Butler, K. M., and Farrell, B. F., 1992, “Three-Dimensional Optimal Perturbations in Viscous Shear Flow,” Phys. Fluids A, 4, pp. 1637–1650. [CrossRef]
Luchini, P., 2000, “Reynolds Number Independent Instability of the Blasius Boundary Layer Over a Flat Surface: Optimal Perturbations,” J. Fluid Mech., 404, pp. 289–309. [CrossRef]
Schmid, P. J., 2000, “Linear Stability Theory and Bypass Transition in Shear Flows,” Phys. Plasmas, 7, pp. 1788–1794. [CrossRef]
Corbett, P., and Bottaro, A., 2000, “Optimal Perturbations for Boundary Layers Subject to Stream-Wise Pressure Gradient,” Phys. Fluids, 12, pp. 120–130. [CrossRef]
Barkley, D., and Henderson, R. D., 1996, “Floquet Stability Analysis of the Periodic Wake of a Circular Cylinder,” J. Fluid Mech., 322, pp. 215–241. [CrossRef]
Theofilis, V., Hein, S., and Dallmann, U., 2000, “On the Origins of Unsteadiness and Three Dimensionality in a Laminar Separation Bubble,” Philos. Trans. R. Soc. London, 358(1777), pp. 3229–3246. [CrossRef]
Ehrenstein, U., and Gallaire, F., 2005, “On Two Dimensional Temporal Modes in Spatially Evolving Open Flows: The Flat-Plate Boundary Layer,” J. Fluid Mech., 536, pp. 209–218. [CrossRef]
Cherubini, S., Robinet, J.-C., Bottaro, A., and De Palma, P., 2010, “Optimal Wave Packets in a Boundary Layer and Initial Phases of a Turbulent Spot,” J. Fluid Mech., 656, pp. 231–259. [CrossRef]
Acalar, M., and Smith, C., 1987, “A Study of Hairpin Vortices in a Laminar Boundary Layer: Part 1, Hairpin Vortices Generated by a Hemisphere Protuberance,” J. Fluid Mech., 175, pp. 1–41. [CrossRef]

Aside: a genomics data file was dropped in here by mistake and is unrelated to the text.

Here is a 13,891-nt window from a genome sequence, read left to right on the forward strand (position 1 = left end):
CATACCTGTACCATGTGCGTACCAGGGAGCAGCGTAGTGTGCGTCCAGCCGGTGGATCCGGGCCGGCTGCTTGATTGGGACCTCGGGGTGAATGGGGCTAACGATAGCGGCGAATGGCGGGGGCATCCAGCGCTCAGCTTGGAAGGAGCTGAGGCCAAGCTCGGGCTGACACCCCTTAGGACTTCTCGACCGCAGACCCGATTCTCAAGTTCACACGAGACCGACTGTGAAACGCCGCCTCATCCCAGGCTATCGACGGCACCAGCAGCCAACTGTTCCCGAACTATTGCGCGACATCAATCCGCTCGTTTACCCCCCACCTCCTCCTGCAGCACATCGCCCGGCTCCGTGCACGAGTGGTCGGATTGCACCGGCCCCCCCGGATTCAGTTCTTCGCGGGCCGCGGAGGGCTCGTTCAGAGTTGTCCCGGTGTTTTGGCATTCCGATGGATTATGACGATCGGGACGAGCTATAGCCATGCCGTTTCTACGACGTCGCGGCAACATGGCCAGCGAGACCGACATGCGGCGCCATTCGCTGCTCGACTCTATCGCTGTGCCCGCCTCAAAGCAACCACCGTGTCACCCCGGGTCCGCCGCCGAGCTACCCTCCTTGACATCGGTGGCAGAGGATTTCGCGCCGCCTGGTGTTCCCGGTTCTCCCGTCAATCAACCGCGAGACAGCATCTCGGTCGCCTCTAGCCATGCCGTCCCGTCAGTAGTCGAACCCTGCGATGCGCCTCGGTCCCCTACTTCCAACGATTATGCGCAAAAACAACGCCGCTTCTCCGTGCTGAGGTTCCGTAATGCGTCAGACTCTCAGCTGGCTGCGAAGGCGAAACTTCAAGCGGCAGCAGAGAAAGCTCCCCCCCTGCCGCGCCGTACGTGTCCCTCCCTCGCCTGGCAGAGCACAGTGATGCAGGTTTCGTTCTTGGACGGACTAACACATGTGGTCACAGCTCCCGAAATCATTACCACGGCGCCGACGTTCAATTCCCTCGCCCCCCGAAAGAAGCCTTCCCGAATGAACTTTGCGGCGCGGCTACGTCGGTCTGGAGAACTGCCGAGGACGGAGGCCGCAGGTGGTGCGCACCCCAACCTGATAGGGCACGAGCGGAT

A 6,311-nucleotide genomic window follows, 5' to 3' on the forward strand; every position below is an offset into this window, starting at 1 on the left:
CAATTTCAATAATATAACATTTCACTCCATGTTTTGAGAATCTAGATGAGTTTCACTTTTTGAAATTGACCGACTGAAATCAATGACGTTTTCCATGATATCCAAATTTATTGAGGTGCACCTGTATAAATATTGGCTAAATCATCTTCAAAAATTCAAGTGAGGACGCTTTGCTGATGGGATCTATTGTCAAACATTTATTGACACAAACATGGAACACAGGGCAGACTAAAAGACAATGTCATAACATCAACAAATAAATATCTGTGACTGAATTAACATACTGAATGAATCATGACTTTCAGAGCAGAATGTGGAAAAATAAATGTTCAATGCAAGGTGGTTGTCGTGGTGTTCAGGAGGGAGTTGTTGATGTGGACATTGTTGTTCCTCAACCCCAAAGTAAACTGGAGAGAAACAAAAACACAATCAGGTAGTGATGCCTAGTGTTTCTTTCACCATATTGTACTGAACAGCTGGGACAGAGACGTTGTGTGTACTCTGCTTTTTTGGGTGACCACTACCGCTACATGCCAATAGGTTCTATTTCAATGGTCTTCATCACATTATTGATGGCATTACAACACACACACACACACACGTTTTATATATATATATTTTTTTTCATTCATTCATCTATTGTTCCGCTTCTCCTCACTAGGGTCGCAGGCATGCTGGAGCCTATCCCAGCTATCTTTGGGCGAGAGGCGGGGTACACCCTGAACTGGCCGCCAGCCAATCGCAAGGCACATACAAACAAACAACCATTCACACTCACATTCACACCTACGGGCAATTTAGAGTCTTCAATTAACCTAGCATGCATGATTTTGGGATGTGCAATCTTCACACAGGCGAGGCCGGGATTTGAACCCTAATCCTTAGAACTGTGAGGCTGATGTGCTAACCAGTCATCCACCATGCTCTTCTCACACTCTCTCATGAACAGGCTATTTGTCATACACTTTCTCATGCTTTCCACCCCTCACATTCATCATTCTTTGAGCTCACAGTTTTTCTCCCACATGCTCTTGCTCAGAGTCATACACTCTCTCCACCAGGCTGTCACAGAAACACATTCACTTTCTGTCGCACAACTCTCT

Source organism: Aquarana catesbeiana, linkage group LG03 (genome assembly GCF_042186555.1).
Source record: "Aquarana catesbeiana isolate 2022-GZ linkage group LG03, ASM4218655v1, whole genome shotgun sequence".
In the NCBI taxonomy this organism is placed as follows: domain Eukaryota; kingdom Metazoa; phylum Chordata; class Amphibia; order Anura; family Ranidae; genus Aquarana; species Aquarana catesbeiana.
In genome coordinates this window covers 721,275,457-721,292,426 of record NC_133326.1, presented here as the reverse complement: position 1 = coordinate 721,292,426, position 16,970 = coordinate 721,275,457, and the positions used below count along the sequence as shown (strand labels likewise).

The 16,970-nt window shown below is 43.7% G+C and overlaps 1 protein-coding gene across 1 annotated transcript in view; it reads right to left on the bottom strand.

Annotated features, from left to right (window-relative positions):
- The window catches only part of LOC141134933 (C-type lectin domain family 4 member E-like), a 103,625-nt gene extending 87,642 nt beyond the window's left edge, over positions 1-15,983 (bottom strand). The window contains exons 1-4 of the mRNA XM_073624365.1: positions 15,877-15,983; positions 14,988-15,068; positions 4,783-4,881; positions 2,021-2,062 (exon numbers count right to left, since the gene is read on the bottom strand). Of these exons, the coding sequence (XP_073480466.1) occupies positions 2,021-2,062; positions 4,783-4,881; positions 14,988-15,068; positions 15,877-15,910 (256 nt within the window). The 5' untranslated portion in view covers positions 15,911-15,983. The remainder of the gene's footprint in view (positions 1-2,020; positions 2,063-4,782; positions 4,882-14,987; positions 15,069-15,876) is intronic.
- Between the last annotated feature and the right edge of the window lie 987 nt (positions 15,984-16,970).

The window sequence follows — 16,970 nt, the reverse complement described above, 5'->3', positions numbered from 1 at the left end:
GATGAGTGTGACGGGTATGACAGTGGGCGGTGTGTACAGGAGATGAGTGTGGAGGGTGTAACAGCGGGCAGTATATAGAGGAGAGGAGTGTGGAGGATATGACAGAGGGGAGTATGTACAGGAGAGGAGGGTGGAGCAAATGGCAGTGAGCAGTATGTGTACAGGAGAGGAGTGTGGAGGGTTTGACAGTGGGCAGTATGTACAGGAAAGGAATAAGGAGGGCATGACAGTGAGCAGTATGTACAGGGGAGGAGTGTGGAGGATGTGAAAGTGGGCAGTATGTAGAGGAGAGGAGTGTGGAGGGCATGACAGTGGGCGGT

Joslin, R. D., and Grosch, C. E., 1995, “Growth Characteristics Downstream of a Shallow Bump: Computation and Experiment,” Phys. Fluids, 7(12), pp. 3042–3047. [CrossRef]
Lipatov, I., and Vinogradov, I., 2000, “Three-Dimensional Flow Near Surface Distortions for the Compensation Regime,” Philos. Trans. R. Soc. London, Ser. A, 358, pp. 3143–3153. [CrossRef]
Fransson, J., Brandt, L., Talamelli, A., and Cossu, C., 2004, “Experimental and Theoretical Investigation of the Nonmodal Growth of Steady Streaks in a Flat Plate Boundary Layer,” Phys. Fluids, 16(10), pp. 3627–3638. [CrossRef]
Choudhari, M., and Fischer, P., 2005, “Roughness-Induced Transient Growth,” 35th AIAA Fluid Dynamics Conference and Exhibit, Toronto, Ontario, Paper No. AIAA-2005-4765.
Fransson, J., Talamelli, A., Brandt, L., and Cossu, C., 2006, “Delaying Transition to Turbulence by a Passive Mechanism,” Phys. Rev. Lett., 96(6), p. 064501. [CrossRef] [PubMed]
Piot, E., Casalis, G., and Rist, U., 2008, “Stability of the Laminar Boundary Layer Flow Encountering a Row of Roughness Elements: Biglobal Stability Approach and DNS,” Eur. J. Mech. B/Fluids, 27(6), pp. 684–706. [CrossRef]
Giannetti, F., and Luchini, P., 2007, “Structural Sensitivity of the First Instability of the Cylinder Wake,” J. Fluid Mech., 581, pp. 167–197. [CrossRef]
Bottaro, A., 1990, “Note on Open Boundary Conditions for Elliptic Flows,” Numer. Heat Transfer, Part B, 18, pp. 243–256. [CrossRef]
Verzicco, R., and Orlandi, P., 1996, “A Finite-Difference Scheme for the Three-Dimensional Incompressible Flows in Cylindrical Coordinates,” J. Comp. Phys., 123(2), pp. 402–414. [CrossRef]
O'Rourke, J., 1993, Computational Geometry in C, Cambridge University, Cambridge, UK.